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Larry's Mandolin Ramblings

MAS...a sickness for which there is no cure (Part II)

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When we last joined out hero he had turned his back on an exquisite tenor banjo, and was looking for a trade that would bring a new National RM-1 mandolin into the fold. What happened?

MAS is nearly impossible to control...especially when a cool new instrument is involved. After finding the RM-1 I knew I was hooked. There's not many of these available, and it takes National about 6 months to deliver one once they are ordered.

Unlike older vintage models, these mandolins use the finest materials, have incredible build quality, and are built like tanks. The company takes their time and insists on high-quality standards.

I ended up doing a three-way trade trade with my tenor banjo and some cash for the National RM-1 mandolin and a 1915 Gibson A-0 (I'll blog about my A later). The deal worked out great for all involved, and I couldn't be happier.

The action is very low (National lowered it for me), the tone is great, the sustain/reverb is powerful, and the volume is out-of-this world!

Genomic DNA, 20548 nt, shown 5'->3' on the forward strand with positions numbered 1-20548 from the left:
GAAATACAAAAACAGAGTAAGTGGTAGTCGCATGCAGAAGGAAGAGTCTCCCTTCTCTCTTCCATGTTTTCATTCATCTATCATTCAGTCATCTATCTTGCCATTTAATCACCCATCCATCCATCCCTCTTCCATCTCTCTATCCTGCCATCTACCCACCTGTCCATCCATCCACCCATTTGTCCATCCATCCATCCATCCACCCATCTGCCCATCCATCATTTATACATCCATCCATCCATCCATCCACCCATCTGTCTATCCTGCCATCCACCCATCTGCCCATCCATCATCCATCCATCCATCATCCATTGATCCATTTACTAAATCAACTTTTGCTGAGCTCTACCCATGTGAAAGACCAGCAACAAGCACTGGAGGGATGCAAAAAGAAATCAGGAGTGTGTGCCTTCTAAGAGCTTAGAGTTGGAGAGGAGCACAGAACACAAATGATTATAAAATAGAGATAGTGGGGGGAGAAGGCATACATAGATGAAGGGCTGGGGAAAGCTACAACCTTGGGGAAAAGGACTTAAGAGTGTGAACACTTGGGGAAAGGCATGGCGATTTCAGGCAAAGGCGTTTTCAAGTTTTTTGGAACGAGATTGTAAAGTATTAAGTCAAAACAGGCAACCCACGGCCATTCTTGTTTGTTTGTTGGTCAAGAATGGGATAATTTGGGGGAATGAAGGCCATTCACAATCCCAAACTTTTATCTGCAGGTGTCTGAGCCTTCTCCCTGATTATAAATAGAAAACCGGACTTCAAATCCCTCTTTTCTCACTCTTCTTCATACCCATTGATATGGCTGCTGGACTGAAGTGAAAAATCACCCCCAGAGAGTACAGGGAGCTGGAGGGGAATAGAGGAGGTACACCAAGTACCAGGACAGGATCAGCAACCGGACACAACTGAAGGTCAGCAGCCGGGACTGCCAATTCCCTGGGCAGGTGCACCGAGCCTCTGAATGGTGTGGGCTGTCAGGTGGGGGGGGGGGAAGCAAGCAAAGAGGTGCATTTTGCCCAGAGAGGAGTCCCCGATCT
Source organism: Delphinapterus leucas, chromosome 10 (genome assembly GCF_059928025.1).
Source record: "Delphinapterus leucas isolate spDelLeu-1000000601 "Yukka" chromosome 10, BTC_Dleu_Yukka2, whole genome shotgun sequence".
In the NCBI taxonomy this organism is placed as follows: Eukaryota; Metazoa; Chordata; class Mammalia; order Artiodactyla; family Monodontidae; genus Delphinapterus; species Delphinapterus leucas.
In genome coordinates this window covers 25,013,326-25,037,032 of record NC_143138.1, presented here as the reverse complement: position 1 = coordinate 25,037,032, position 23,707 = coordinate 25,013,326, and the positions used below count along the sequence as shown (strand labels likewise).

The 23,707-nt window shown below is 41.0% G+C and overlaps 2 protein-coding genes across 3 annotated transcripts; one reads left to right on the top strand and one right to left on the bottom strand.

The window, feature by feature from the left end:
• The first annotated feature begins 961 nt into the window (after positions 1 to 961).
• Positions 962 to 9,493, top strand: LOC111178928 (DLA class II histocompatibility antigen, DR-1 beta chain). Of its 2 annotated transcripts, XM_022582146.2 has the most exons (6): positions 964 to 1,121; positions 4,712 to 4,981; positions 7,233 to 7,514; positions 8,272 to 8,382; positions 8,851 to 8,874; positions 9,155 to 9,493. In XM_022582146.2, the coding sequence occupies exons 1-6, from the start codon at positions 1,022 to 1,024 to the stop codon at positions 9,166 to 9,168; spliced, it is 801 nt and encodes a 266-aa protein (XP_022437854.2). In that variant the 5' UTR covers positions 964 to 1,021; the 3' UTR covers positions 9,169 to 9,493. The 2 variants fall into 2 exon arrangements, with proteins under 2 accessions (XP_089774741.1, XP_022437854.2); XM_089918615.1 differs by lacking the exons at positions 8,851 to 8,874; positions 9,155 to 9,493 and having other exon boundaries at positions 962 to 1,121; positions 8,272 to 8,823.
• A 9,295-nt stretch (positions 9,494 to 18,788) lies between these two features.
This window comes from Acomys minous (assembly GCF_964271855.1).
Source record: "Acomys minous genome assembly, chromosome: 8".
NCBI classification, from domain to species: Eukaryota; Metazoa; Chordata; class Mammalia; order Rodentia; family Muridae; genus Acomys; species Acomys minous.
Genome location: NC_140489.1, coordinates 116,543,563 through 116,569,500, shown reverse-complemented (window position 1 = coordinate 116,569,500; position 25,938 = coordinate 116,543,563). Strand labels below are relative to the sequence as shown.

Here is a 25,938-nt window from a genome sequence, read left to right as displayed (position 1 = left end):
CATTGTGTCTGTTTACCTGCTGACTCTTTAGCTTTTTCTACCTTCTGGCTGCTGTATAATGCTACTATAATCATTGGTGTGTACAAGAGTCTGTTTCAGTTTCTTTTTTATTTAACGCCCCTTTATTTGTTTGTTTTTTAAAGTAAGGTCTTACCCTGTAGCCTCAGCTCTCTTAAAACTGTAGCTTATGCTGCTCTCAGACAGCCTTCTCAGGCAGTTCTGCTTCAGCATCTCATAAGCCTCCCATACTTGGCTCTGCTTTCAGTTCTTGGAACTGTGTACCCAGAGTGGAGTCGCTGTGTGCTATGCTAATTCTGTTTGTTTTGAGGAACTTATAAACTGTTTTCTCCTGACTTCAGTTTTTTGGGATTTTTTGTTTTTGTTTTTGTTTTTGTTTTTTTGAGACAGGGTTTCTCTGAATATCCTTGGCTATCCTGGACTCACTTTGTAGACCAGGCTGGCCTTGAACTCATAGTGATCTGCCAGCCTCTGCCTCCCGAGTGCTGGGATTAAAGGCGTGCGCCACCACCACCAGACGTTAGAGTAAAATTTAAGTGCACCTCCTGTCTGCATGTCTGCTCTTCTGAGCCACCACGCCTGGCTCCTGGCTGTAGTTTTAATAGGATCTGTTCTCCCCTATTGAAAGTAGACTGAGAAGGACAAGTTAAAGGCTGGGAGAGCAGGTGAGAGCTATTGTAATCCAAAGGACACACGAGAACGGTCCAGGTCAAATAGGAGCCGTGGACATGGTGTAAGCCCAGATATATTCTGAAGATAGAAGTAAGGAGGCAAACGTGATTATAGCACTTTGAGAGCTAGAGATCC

I especially love the flame on the front, the radiused fretboard, the classy walnut back, and the cool retro art-deco styling.

Here are some pictures:

Full front:


Walnut back:


Cool tailpiece & bridge:


Side view:



Ever wonder what the channels under the resonator look like?


With a flash the fire really shows up:


This is a very versatile mandolin, with power to burn, and a vintage look that's hard to beat. Even the custom-fit case has that National vibe, with a big National badge logo printed on the side.

I've heard that National is changing the headstock logo due to issues with the art-deco decals ripping, and are moving to a metal badge logo. I think I prefer this log becasue it ties in with the overall art-deco look, but the badge does add a classic National vibe to the RM-1.

MAS is satisfied for now...gotta run and get back to playing!

Larry

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